Reinforced by a strong police presence,
thousands of people marched through Jerusalem Thursday as the city's
gay, lesbian, bi-sexual and transgender community held their annual
A police spokesman said hundreds of extra police officers had been drafted in to ensure the parade passed without incident. Police expected around 5,000 marchers, he said.
The marchers walked slowly through the streets from the city's Independence Park to Liberty Bell Park behind a banner proclaiming, in English, Hebrew and Arabic, "The Jerusalem March for Pride and Tolerance."
Many of the participants held their own banners or waved flags of different colours, with the gay rainbow flag prominent.
Somebody unidentified also over-painted a large Hebrew sign saying "Welcome to Jerusalem," which stands at the city's western entrance, in the rainbow colours.
A spokeswoman for the Jerusalem Open House, which serves as the local gay pride center, said the centre had no knowledge of the painting.
Thursday's march was the 10th annual pride parade in Jerusalem., The march in the city is generally far more controversial than its Tel Aviv counterpart, where the annual pride parade is attended by scores of thousands of participants.
Tel Aviv is seen by many as a world gay capital and a "bubble" of tolerance in a region otherwise hostile to homosexuals.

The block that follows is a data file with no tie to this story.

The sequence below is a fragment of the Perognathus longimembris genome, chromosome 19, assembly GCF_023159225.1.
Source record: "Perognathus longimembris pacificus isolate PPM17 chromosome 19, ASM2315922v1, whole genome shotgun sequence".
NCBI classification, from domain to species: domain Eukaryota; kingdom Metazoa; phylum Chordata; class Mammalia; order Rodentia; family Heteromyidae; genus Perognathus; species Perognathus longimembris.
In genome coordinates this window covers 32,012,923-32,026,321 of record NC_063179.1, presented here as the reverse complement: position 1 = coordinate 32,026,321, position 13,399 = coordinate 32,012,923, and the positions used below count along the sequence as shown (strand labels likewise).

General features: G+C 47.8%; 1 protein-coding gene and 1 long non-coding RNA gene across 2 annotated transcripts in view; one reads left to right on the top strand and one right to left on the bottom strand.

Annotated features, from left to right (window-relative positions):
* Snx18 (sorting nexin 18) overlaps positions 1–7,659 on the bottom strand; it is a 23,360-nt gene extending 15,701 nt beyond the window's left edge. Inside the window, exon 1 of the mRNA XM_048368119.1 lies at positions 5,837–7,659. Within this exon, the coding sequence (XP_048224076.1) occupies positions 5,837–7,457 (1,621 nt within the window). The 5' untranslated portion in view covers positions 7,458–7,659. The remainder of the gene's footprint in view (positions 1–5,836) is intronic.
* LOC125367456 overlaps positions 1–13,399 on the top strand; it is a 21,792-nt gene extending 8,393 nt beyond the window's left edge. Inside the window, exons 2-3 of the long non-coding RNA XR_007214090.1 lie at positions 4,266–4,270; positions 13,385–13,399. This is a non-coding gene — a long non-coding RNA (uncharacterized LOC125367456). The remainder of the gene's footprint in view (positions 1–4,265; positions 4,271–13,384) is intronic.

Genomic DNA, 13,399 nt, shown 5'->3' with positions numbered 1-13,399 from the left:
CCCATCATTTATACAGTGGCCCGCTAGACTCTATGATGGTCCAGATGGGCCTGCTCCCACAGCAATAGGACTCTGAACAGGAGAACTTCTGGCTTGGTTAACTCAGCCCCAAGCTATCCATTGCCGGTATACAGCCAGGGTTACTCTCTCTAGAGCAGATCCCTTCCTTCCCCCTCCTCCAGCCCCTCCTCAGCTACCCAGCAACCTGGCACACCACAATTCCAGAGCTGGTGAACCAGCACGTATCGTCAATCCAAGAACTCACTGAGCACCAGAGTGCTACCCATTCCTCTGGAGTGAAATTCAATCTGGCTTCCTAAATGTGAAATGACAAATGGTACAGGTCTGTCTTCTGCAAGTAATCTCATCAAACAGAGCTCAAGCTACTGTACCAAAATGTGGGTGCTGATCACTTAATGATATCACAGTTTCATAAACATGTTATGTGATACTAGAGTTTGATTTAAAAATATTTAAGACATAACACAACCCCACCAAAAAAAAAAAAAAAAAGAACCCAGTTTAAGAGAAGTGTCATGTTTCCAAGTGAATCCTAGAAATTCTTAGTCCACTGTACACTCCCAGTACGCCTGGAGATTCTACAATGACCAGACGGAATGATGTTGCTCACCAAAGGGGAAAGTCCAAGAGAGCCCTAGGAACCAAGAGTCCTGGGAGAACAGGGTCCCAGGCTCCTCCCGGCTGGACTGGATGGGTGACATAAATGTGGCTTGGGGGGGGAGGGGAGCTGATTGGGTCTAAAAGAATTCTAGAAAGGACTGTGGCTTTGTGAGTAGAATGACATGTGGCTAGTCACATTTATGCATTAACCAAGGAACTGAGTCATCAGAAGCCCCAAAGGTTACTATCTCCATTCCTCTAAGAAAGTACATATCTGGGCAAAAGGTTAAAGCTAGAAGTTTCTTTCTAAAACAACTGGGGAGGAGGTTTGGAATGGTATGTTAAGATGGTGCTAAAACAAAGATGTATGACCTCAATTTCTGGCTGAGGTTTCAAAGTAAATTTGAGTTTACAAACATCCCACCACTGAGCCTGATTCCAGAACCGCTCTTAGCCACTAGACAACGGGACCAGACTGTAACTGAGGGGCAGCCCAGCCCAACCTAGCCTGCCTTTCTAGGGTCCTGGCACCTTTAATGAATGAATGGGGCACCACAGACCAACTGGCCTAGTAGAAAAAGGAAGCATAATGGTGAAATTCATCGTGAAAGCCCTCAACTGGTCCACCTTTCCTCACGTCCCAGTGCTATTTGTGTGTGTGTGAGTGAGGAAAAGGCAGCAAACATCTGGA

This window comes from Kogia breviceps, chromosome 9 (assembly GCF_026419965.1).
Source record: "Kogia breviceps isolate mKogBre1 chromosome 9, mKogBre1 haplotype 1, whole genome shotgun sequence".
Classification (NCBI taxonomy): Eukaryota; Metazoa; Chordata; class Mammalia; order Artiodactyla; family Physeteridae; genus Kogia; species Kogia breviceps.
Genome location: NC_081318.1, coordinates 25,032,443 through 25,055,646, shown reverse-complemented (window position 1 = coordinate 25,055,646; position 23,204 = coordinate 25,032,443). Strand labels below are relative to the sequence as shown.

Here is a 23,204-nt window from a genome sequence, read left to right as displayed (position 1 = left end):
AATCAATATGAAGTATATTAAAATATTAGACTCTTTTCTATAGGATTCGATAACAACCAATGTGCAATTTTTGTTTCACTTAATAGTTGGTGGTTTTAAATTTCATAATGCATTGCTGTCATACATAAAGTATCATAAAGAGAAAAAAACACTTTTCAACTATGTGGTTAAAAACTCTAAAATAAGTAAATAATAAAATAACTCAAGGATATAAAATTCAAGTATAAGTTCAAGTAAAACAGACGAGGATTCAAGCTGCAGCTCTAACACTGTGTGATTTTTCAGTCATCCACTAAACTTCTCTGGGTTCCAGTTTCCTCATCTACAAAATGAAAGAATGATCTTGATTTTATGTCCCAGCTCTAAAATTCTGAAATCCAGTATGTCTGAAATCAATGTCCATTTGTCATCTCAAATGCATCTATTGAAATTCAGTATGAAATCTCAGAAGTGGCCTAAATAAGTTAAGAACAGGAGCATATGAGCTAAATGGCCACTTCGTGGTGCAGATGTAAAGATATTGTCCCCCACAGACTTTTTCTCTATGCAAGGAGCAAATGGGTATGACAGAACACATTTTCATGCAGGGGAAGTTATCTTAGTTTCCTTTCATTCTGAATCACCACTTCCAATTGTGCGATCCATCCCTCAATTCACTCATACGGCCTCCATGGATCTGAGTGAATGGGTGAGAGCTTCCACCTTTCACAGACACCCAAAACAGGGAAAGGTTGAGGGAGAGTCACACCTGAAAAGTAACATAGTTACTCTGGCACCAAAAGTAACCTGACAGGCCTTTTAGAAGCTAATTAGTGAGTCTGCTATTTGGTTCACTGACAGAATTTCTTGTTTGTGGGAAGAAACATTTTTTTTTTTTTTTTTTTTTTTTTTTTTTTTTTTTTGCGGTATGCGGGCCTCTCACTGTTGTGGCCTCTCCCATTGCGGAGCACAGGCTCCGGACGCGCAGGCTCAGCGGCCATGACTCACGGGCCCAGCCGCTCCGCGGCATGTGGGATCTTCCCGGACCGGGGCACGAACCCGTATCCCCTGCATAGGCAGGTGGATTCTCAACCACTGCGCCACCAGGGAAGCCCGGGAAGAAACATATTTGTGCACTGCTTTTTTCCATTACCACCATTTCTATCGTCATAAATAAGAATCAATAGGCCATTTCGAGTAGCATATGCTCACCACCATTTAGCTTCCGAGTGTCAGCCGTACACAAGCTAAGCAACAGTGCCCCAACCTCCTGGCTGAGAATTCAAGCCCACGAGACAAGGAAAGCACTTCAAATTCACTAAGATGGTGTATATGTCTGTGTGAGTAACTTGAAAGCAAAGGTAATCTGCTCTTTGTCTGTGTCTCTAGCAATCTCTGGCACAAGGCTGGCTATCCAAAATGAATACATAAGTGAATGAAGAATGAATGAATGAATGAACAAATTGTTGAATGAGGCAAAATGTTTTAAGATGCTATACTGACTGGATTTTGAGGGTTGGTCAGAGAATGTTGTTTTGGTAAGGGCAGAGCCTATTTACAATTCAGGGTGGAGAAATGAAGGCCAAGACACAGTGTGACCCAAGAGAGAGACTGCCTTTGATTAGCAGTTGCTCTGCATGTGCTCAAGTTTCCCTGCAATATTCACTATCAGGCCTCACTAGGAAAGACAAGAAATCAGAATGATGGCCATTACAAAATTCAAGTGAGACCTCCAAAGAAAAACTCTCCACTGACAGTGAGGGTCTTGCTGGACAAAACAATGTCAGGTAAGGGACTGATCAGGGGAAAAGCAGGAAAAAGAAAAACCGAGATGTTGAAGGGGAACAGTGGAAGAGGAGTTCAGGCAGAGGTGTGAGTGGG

That image was tarnished in 2009 when a gunman shot dead a 26-year-old man and a 17-year-old woman, and injured 11 others, at a community centre for homosexuals in the Mediterranean metropolis' centre. The crime, described as the most homophobic in Israel's history, has not been solved.
In Jerusalem, three gay marchers were stabbed and injured by religious zealots during the 2005 parade.
In 2006, large ultra-Orthodox protests against the gay parade erupted, with religious Jews taking to the streets of Jerusalem for several nights, burning rubbish bins and hurling objects at police.
The protests also spread to the ultra-Orthodox Tel Aviv suburb of Bnei Brak.
Police that year had to force organizers to hold the event in a secured, closed stadium instead.
Last year, an ultra-Orthodox protestor was arrested after he threw several bags of liquid at the marchers.
Most Popular Stories
- SEO Traffic Lab Celebrate Wins at Digital Marketing Event 'Internet World 2013' in London
- Social Media Initiatives Should Follow Customers' Lead
- Apple CEO: Offshore Units Not a 'Tax Gimmick'
- U.S. Senate Accuses Apple of Large-scale Tax Avoidance
- UTEP Water Recycling Project Wins Venture Titles
- Marketo Makes a Mint in IPO: Stock Shoots Up More than 50 Percent
- Bieber Booed at Billboard Awards
- Crude Oil Up, Gasoline Down
- Austin Startup Compare Metrics Raises $3.5 Million for Expansion
- Why So Many Top 'Car Guys' Are Actually Women